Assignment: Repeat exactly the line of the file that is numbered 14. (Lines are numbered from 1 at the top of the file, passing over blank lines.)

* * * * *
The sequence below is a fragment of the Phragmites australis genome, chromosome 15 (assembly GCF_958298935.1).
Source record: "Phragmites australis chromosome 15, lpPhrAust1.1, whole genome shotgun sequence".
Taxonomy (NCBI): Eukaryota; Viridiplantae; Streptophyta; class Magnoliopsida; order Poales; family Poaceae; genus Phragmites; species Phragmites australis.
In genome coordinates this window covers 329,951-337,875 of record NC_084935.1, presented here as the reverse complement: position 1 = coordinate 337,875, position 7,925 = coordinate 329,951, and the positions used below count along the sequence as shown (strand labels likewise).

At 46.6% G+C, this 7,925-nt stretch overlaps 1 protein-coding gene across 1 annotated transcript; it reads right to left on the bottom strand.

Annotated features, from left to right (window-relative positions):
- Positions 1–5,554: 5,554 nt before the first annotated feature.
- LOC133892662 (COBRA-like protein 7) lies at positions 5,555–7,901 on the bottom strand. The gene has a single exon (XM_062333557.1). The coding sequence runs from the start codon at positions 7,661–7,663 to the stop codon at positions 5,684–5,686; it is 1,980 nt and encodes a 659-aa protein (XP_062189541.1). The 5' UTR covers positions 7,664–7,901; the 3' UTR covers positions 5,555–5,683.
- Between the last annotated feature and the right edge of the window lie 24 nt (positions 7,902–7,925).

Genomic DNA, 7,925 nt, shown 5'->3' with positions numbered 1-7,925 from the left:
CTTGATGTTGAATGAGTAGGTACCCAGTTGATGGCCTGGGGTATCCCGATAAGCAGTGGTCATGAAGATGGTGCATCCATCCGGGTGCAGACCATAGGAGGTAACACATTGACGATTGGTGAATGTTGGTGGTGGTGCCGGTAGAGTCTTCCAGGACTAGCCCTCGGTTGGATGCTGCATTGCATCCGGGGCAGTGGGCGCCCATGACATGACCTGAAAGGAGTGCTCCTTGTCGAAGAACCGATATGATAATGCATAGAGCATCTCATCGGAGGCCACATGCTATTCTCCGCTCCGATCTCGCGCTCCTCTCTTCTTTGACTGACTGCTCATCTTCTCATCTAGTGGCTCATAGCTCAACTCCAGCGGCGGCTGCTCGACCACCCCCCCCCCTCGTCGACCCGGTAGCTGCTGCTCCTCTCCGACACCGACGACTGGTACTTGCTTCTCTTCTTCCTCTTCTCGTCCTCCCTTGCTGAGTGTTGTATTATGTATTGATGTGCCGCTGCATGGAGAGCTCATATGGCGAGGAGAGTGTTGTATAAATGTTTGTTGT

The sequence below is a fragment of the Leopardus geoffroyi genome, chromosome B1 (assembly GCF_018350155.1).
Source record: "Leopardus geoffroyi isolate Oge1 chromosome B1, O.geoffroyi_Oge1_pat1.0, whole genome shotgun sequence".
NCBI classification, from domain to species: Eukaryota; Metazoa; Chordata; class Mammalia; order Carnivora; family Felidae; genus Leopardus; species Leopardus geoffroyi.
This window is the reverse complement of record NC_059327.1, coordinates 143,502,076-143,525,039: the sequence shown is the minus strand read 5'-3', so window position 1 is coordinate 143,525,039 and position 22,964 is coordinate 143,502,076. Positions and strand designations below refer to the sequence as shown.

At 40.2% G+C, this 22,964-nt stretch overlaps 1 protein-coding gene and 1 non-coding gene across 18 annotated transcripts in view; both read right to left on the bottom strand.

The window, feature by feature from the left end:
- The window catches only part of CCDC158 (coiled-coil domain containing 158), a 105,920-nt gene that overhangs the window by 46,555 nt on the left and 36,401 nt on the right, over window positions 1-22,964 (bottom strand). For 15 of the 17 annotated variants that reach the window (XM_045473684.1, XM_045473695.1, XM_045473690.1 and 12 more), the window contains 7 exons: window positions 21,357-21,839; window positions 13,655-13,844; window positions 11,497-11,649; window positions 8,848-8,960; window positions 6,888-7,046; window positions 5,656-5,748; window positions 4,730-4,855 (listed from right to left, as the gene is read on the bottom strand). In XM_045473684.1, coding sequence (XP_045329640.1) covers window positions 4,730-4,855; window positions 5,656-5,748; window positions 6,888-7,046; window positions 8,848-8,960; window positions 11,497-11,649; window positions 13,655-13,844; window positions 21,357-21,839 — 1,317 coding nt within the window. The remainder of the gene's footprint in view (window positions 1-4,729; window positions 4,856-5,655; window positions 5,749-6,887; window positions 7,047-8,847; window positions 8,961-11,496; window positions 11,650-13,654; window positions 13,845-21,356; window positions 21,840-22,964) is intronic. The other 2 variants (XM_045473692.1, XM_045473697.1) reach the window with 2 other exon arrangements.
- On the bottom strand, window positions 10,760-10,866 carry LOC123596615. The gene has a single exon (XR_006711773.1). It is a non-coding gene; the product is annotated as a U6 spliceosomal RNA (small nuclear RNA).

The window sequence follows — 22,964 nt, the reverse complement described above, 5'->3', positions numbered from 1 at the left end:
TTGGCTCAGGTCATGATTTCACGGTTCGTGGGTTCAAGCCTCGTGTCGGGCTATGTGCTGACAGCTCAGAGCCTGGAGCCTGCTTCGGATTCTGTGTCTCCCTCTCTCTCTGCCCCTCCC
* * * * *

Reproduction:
NCBI classification, from domain to species: Eukaryota; Metazoa; Chordata; class Mammalia; order Carnivora; family Felidae; genus Leopardus; species Leopardus geoffroyi.